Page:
Similarly, the City of Los Angeles in two local ordinances restricts the use of scanners within the city limits. First, SEC. 52.44 titled "Willfully listening to Police and Fire Departments portable radio messages prohibited" makes it unlawful for any person to willfully listen by means of any radio receiving device located in or upon any vehicle to any official message which is being transmitted by the Police Department or Fire Department of the City of Los Angeles or any law enforcement agency over a radio transmitting station owned or operated by such city or agency.

            The City ordinance does not apply to persons to whom a permit to listen to such radio messages has been issued in writing by the Chief of Police of the City of Los Angeles. And those permits are completely discretionary, which means they may be issued after he determines that public interest will be served by the issuance of such permit but don’t have to be issued. The City law does not apply by its own language to any officer, agent, or servant of any government agency or public utility, the performance of whose duty as such officer, agent or servant, requires that he listen to such messages.

            The City of Los Angeles, like the State of California, also prohibits listening for financial or, most certainly, criminal advantage. Its Sec. 52.46 titled "Use of Short Wave Radios" provides that “[n]o person who intercepts, overhears or receives any message or communication transmitted by any radio transmission station operating upon a wave length or radio frequency assigned by the Federal Communication Commission for use by any police or law enforcement department shall, for the financial benefit of himself or another communicate such message or communication to another or directly or indirectly use the information so obtained.”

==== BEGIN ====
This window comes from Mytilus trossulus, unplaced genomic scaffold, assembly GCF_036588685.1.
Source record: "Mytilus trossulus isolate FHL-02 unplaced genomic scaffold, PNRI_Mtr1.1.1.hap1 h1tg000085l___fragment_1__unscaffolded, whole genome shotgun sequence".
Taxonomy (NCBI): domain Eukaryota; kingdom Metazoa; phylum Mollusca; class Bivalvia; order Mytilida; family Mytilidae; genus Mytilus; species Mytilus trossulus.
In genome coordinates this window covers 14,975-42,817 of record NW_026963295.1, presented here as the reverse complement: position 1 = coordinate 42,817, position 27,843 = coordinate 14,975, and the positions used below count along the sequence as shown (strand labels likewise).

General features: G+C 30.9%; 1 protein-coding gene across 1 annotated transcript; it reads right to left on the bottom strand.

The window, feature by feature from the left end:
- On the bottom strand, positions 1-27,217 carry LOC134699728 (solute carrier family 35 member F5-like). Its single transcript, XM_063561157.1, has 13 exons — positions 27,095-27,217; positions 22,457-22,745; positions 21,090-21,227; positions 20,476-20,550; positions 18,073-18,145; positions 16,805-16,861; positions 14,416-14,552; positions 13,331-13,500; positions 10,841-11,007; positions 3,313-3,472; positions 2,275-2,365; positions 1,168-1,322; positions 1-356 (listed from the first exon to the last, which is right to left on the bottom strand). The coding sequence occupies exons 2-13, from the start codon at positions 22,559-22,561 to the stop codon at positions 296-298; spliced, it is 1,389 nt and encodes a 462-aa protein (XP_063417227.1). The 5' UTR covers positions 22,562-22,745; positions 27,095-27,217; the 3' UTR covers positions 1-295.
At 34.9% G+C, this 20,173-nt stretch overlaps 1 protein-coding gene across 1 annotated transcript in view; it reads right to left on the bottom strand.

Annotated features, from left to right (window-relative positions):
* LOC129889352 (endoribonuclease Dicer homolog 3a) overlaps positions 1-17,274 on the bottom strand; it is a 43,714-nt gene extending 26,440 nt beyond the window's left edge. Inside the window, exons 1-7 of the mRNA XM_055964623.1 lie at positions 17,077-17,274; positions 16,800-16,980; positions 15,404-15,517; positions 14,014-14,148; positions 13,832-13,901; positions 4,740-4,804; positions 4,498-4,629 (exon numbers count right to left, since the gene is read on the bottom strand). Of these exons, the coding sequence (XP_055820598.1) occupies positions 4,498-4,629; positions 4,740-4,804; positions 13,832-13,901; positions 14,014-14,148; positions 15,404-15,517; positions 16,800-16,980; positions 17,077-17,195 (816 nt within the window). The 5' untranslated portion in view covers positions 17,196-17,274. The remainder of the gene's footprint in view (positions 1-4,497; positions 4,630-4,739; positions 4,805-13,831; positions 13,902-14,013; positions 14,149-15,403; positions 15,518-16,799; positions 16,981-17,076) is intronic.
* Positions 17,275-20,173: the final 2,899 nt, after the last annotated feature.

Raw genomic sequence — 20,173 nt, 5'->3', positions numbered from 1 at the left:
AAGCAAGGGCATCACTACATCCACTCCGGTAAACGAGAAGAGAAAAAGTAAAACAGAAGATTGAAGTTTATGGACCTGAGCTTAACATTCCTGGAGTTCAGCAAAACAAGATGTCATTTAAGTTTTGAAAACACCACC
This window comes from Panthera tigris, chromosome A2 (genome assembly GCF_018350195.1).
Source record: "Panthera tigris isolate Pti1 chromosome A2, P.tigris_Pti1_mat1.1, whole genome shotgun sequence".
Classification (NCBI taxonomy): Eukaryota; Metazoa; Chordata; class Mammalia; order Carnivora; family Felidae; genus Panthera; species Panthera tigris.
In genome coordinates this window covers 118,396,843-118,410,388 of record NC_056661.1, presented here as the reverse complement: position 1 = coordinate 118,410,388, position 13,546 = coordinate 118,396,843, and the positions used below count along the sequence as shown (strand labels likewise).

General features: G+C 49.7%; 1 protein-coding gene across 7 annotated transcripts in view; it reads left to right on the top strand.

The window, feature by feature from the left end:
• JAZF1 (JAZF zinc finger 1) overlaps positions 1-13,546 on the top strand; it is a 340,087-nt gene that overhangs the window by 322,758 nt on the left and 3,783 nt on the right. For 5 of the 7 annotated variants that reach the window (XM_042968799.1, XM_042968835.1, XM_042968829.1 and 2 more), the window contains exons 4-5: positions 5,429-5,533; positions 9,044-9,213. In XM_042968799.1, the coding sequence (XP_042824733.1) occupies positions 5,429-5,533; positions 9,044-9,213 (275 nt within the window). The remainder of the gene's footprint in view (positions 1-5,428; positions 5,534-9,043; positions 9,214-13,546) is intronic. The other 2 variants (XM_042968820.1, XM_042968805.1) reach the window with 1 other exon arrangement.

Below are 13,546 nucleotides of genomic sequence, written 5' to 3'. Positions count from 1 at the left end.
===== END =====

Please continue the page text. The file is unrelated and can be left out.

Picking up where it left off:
California also has state versions of many prohibitions we see at the Federal level in the Electronic Communications Privacy Act (ECPA). For example, Californians have their own state ban on listening to cellular radio telephones (Penal Code Section 632.5). Cordless phone listening is prohibited by Penal Code Section 632.6 which requires the interception be malicious and without the consent of all parties to the communication.


One Recent Example

             California authorities do prosecute people who violate their police radio laws as they did in the summer of 2000 when a ham radio operator received a five-year prison sentence for interfering with police frequencies. It took the combined effort of the FCC, California Highway Patrol, and several local agencies to arrest Jack Gerritsen of Bell, Calif., six months earlier. CHP officers caught him in the act as he made an illegal transmission. At the time of his arrest Gerritsen had a tape recording of the transmissions that had been heard on frequencies since the fall of 1999. A cassette with the recording , "You Rampart pigs are a bunch of a****s," along with other recordings that had plagued many amateur, GMRS, law enforcement, and media radio systems was confiscated at the time along with several radios.

            Disclaimer: The information provided in this column is for informational use only. Nothing here should be construed as specific legal advice. Persons wishing legal advice for their situation should consult an attorney licensed in their jurisdiction.